On late Friday night, President Donald Trump signed an executive order that fulfills his promise of a Muslim Ban.
The order suspends the entry of refugees to the United States for 120 days (indefinitely for those from Syria) and blocks visitors from seven predominantly Muslim nations: Iraq, Syria, Iran, Sudan, Libya, Somalia and Yemen.
The stated intent of the ban is to implement a more rigorous screening process to protect the U.S. from possible terrorists. Notably, Saudi Arabia, where most of the 9/11 terrorists called home, is not on the list of restricted countries.
Top tech leaders are speaking out about the decision that they describe as "so un-American it pains us all."
Silicon Valley has a vested interest in immigration reform. Mark Zuckerberg and other tech leaders formed FWD.us a couple years ago to lobby for expanding the H-1B visa program for high-skilled workers. They want to invite more immigrants into the country, especially those with STEM backgrounds, but so far they've been unsuccessful at lifting the 85,000 person a year cap.
But their concern is not limited to engineering talent. According to the National Foundation for American Policy, 51% of U.S. tech startups valued at $1 billion or more have at least one immigrant founder. Two of the three most valuable companies in the world are led by immigrants to the United States: Microsoft CEO Satya Nadella and Google CEO Sundar Pichai (Google is the largest subsidiary of Alphabet). Silicon Valley leadership commonly has immigrant origins.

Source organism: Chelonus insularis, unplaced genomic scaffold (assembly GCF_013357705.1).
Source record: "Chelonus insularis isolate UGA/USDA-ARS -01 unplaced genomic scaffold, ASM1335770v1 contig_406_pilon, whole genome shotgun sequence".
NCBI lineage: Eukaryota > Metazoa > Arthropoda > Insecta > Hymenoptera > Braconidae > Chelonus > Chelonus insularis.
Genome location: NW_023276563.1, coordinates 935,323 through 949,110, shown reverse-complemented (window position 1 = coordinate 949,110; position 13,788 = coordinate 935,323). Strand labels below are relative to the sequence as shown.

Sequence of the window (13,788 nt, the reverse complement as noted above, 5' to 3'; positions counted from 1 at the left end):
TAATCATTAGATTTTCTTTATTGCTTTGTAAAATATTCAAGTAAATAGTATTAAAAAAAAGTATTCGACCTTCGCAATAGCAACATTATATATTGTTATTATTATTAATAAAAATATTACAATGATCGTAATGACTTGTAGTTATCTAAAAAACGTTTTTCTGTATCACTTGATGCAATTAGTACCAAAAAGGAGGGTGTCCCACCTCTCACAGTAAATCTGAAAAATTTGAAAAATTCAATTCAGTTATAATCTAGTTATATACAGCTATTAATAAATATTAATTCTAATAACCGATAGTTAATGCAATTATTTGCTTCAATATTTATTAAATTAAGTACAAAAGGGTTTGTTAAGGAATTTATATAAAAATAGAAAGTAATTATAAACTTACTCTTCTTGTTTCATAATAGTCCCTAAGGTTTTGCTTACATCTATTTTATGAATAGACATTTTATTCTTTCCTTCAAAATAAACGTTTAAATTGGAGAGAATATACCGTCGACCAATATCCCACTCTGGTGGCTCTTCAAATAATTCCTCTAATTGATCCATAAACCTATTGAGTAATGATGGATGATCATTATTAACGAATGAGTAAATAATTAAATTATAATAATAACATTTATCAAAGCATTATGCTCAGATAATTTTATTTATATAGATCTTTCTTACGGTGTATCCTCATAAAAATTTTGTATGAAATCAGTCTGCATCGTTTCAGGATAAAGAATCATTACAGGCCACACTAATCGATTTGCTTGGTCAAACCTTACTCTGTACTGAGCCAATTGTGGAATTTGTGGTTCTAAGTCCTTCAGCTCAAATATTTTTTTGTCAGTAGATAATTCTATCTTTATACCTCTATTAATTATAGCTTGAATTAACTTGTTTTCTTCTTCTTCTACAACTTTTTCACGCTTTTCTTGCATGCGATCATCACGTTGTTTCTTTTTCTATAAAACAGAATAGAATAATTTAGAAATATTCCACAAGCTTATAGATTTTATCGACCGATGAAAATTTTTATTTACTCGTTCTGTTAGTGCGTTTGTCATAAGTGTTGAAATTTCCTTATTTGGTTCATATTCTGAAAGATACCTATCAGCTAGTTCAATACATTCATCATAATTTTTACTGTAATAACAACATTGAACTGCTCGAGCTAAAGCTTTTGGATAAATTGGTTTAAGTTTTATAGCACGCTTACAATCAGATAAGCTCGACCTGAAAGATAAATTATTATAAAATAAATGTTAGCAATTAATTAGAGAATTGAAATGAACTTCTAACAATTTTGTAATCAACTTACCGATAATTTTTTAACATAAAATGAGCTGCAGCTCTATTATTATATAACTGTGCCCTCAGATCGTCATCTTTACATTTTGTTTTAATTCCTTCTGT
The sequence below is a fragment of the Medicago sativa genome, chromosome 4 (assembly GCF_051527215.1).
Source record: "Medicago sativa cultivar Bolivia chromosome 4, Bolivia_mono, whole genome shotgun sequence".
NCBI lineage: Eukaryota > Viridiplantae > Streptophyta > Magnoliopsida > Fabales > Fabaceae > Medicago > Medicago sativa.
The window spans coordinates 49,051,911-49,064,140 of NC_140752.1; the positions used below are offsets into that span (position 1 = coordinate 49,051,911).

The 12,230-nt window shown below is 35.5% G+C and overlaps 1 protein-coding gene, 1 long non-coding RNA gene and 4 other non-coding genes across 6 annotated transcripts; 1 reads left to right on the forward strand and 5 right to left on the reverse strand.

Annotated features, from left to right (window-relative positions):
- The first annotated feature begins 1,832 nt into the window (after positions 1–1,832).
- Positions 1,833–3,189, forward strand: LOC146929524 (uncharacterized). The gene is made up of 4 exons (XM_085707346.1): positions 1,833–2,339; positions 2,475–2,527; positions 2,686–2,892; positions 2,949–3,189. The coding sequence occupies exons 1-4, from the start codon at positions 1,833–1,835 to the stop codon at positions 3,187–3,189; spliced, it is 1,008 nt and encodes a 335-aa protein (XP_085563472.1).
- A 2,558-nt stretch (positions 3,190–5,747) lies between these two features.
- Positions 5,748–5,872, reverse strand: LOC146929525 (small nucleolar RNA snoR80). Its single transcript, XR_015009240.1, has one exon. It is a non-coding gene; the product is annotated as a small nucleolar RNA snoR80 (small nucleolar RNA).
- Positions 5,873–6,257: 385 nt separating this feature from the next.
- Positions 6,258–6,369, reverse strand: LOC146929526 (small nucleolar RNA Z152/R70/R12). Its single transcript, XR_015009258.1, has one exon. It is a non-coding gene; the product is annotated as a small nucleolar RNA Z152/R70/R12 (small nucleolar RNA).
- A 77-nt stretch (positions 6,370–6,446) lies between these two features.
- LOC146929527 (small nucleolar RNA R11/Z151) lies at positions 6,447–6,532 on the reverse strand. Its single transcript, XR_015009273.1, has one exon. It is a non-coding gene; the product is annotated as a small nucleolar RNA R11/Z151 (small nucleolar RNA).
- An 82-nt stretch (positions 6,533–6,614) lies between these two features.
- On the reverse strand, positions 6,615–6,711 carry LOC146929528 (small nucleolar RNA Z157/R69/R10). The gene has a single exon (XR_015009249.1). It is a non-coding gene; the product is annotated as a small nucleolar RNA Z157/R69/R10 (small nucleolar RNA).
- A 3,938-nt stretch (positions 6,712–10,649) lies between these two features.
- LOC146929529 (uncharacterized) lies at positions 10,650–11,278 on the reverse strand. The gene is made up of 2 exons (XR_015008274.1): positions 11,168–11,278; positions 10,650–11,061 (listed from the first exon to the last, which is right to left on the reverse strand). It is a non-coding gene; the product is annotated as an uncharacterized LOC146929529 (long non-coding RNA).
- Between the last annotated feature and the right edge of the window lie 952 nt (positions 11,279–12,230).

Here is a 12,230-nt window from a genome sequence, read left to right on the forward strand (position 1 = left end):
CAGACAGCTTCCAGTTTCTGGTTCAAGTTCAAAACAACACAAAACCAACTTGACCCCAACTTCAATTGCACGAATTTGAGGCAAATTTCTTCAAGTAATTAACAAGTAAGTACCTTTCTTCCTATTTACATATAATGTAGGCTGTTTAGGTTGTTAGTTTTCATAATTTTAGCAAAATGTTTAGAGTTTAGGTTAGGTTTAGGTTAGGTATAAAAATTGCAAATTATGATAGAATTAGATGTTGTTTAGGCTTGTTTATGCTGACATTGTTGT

An anomaly in the Bay Area, Muslim entrepreneurs have found success in other industries. The following foreign-born billionaires emigrated from Muslim-majority countries and built their wealth in the United States (wealth estimates as of January 29, 2017).
Shahid Khan - Pakistan ($7.5 billion)
He owns automobile parts manufacturer Flex-N-Gate as well as the NFL's Jacksonville Jaguars and the English football team Fulham F.C.
Haim Saban - Egypt ($3.0 billion)
Saban earned his wealth mainly in the media and entertainment business. He produced the TV show Mighty Morphin Power Rangers.
Hamdi Ulukaya - Turkey ($1.9 billion)
Ulukaya is the founder, CEO and chairman of Chobani, the most popular Greek yogurt brand in the US.
Marc Lasry - Morocco ($1.6 billion)
A hedge fund manager, Lasry is the cofounder and CEO of Avenue Capital Group. He is also a co-owner of the NBA's Milwaukee Bucks.
Fayez Sarofim - Egypt ($1.6 billion)
An heir to his family's fortune, Sarofim is a fund manager for a number of the Dreyfus family stock funds and the original and second largest shareholder of Kinder Morgan. He is also a part owner of the NFL's Houston Texans.
David Hindawi - Iraq ($1 billion)
Hindawi cofounded cybersecurity firm Tanium with his son Orion in 2007.
Humans are at the heart of business. Only time will tell what impact these and other immigration policies have on the U.S. economy.